This includes: Physical disabilities, Developmental disabilities, Mental/Emotional disabilities (including mental illness, brain disorders, autism, depression, anxiety, ect.); Mobility disabilities (arthritis, back issues, use of canes/walkers/wheelchairs ect.); Auditory/hearing impairments; Vision impairments; Temporary disabilities; Hidden disabilities (things people don’t/won’t talk about); Disabilities brought on by accidents or age; and anything else missing from this list.

Guiding churches in doing the work of becoming accessible and inclusive of all persons with disability is part of the work done by UCCDM. The UCCDM has a designation we call A2A. Churches who want to be A2A are asked to work through a curriculum/resource packet to help the congregation gain a better understanding the breath of the diversity of disabilities, how to be welcoming and inclusive of people with disabilities, and how to be prepared to make appropriate accommodations when necessary. This resource packet is called “Any Body, Every Body, Christ’s Body” it is free and you can download it from the UCCDM website. The UCCDM Board acknowledged that while accessibility for churches often means making physical accommodations, the majority of work involved in becoming accessible is related to what we term becoming “socially accessible” to people with disability and this is a process of learning and integrating disability etiquette.

Many people do not realize or forget that up through the 1970′s people with disabilities were prohibited from public spaces under what were called “ugly laws”,  confined to institutions (sometimes w/o consent), denied the right to marry due to eugenics laws, and that people with disabilities were not guaranteed access to public education until 1973. As you can guess there is still much work to do in society before we reach the full inclusion of people with disabilities and persons with mental health issues—but there is actually more work for us to do in our churches. When the ADA came into existence it was supported by the churches, but most people don’t realize that the clergy supporting the passage of the ADA also worked to exempt churches from the implications of the law; the result is that in addition to churches being among the most racially divided places on Sunday mornings, churches have become the most inaccessible places in our communities.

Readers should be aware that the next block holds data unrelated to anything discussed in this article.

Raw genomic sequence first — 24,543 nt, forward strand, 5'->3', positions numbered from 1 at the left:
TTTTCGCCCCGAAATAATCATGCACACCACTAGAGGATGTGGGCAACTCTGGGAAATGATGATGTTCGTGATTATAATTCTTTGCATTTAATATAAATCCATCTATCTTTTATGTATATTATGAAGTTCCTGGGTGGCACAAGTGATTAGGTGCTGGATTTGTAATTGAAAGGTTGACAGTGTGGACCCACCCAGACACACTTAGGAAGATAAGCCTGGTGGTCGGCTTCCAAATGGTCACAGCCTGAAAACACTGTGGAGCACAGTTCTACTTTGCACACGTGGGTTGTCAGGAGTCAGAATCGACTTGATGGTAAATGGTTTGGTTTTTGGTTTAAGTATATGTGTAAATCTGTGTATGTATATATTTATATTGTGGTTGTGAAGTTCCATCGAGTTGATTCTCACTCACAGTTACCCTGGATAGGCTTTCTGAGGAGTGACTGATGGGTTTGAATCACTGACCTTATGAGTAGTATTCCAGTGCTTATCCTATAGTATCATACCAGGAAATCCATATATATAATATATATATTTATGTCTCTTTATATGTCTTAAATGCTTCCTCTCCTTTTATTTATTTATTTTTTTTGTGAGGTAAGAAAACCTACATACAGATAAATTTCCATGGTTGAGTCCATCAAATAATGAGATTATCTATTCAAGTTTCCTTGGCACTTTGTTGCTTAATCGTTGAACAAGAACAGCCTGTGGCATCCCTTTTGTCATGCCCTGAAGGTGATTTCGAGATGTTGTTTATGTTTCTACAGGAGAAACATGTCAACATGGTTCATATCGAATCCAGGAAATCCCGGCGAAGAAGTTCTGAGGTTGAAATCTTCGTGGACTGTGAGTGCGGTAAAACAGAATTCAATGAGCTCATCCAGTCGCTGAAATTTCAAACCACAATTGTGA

The UCC and UCCDM have been heavily involved in area of civil rights for people with disabilities; just as all groups of people who go through a civil rights process seem to reclaim. language and even rename themselves as a group, the disability community has done this as well. The UCCDM through the A2A resources have sought to establish the use of what the disability community calls “people first language”, and that handout is on the table for you. People first language is language that names the person, or theologically the humanity, of the person about whom one is talking or writing before defining that person by their disability, as previous terms did. People first language is the standard within the UCC and within the disability community—I will tell you that some disability scholars with disability are using other terms and the language within the disability community is in flux, but people first language will not offend, so its safe as a rule to use in all settings.

So I just want to close with a very brief description of the larger work of the UCCDM. The UCCDM has fostered a renewal of the UCC Mental Health Network, which this summer changed their name to the Mental Health Network. Some of the other projects that the UCCDM is actively engaged in are….[this has been omitted from this post, please see uccdm.org for more information about UCCDM activities]

So that is just a little about the diversity of the disability community, disability history, civil rights, and how disability is part of the life the UCC. I am going to stop and open it up to questions. 

God Loves. God Provides. God’s Kingdom

A Sermon based on Hosea 11:1-1 Luke 12: 13-31; Preached at La Jolla Congregational Church, UCC